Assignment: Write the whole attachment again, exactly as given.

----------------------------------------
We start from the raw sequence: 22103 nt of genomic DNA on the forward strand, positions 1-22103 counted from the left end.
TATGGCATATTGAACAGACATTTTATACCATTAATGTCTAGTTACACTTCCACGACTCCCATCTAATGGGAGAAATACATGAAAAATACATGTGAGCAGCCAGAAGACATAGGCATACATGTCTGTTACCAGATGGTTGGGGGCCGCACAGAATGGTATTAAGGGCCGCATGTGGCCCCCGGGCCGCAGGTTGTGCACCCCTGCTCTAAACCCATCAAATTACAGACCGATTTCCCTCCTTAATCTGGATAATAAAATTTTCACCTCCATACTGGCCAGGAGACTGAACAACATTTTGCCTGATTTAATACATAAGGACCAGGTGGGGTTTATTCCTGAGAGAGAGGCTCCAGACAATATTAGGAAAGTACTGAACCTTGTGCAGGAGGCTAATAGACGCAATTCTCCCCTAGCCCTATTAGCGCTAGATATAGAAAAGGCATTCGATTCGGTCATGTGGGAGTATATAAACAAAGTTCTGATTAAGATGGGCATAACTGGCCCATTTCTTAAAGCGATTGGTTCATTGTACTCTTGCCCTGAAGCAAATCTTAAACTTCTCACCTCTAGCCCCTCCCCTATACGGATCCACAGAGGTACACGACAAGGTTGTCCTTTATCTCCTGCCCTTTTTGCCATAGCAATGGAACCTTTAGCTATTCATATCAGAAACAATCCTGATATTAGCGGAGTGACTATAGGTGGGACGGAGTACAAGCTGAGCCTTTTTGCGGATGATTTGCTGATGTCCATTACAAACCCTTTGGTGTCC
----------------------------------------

We start from the raw sequence: 22103 nt of genomic DNA on the forward strand, positions 1-22103 counted from the left end.
TATGGCATATTGAACAGACATTTTATACCATTAATGTCTAGTTACACTTCCACGACTCCCATCTAATGGGAGAAATACATGAAAAATACATGTGAGCAGCCAGAAGACATAGGCATACATGTCTGTTACCAGATGGTTGGGGGCCGCACAGAATGGTATTAAGGGCCGCATGTGGCCCCCGGGCCGCAGGTTGTGCACCCCTGCTCTAAACCCATCAAATTACAGACCGATTTCCCTCCTTAATCTGGATAATAAAATTTTCACCTCCATACTGGCCAGGAGACTGAACAACATTTTGCCTGATTTAATACATAAGGACCAGGTGGGGTTTATTCCTGAGAGAGAGGCTCCAGACAATATTAGGAAAGTACTGAACCTTGTGCAGGAGGCTAATAGACGCAATTCTCCCCTAGCCCTATTAGCGCTAGATATAGAAAAGGCATTCGATTCGGTCATGTGGGAGTATATAAACAAAGTTCTGATTAAGATGGGCATAACTGGCCCATTTCTTAAAGCGATTGGTTCATTGTACTCTTGCCCTGAAGCAAATCTTAAACTTCTCACCTCTAGCCCCTCCCCTATACGGATCCACAGAGGTACACGACAAGGTTGTCCTTTATCTCCTGCCCTTTTTGCCATAGCAATGGAACCTTTAGCTATTCATATCAGAAACAATCCTGATATTAGCGGAGTGACTATAGGTGGGACGGAGTACAAGCTGAGCCTTTTTGCGGATGATTTGCTGATGTCCATTACAAACCCTTTGGTGTCC